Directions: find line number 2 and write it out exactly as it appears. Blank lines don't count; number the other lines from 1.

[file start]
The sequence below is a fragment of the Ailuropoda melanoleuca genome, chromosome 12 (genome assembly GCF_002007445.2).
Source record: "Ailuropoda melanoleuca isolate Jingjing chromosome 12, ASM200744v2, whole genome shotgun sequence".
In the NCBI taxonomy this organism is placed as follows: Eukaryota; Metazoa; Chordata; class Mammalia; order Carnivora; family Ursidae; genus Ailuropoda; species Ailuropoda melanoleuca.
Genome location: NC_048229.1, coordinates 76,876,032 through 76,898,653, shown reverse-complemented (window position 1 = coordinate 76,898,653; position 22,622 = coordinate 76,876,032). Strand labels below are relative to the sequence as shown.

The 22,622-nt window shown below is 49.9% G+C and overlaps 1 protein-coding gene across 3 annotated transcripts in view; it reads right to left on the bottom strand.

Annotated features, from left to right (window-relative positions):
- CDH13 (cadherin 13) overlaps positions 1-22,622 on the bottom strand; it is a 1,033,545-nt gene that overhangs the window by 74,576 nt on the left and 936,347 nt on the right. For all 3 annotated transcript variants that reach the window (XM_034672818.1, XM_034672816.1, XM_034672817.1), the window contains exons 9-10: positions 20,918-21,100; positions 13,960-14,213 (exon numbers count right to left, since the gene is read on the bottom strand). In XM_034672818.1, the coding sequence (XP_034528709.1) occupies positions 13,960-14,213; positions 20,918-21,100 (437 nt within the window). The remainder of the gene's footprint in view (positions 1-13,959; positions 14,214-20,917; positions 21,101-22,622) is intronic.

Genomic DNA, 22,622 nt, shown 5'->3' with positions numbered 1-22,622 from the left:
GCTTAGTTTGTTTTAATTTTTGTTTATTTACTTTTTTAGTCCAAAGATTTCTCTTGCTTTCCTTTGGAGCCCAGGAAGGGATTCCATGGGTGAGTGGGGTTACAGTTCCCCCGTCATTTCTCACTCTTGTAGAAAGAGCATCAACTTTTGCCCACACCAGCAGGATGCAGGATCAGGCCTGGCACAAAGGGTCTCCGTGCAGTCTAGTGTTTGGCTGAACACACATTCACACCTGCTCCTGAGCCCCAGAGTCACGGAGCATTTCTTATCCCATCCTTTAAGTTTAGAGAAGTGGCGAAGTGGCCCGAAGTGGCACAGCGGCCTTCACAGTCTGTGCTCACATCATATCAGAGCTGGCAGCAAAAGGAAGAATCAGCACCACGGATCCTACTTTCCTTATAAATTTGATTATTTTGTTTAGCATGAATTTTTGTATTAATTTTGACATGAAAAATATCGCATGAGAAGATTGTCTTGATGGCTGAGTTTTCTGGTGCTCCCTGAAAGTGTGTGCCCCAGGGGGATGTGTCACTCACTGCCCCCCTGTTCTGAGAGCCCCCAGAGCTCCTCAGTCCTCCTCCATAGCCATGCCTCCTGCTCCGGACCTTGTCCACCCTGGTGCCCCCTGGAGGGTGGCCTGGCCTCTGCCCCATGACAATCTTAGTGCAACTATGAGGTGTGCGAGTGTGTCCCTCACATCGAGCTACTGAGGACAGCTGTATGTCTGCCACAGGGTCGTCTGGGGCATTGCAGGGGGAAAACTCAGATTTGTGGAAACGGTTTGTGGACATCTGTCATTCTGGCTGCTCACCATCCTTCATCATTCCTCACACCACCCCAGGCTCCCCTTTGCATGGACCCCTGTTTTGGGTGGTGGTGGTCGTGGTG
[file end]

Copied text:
Source record: "Ailuropoda melanoleuca isolate Jingjing chromosome 12, ASM200744v2, whole genome shotgun sequence".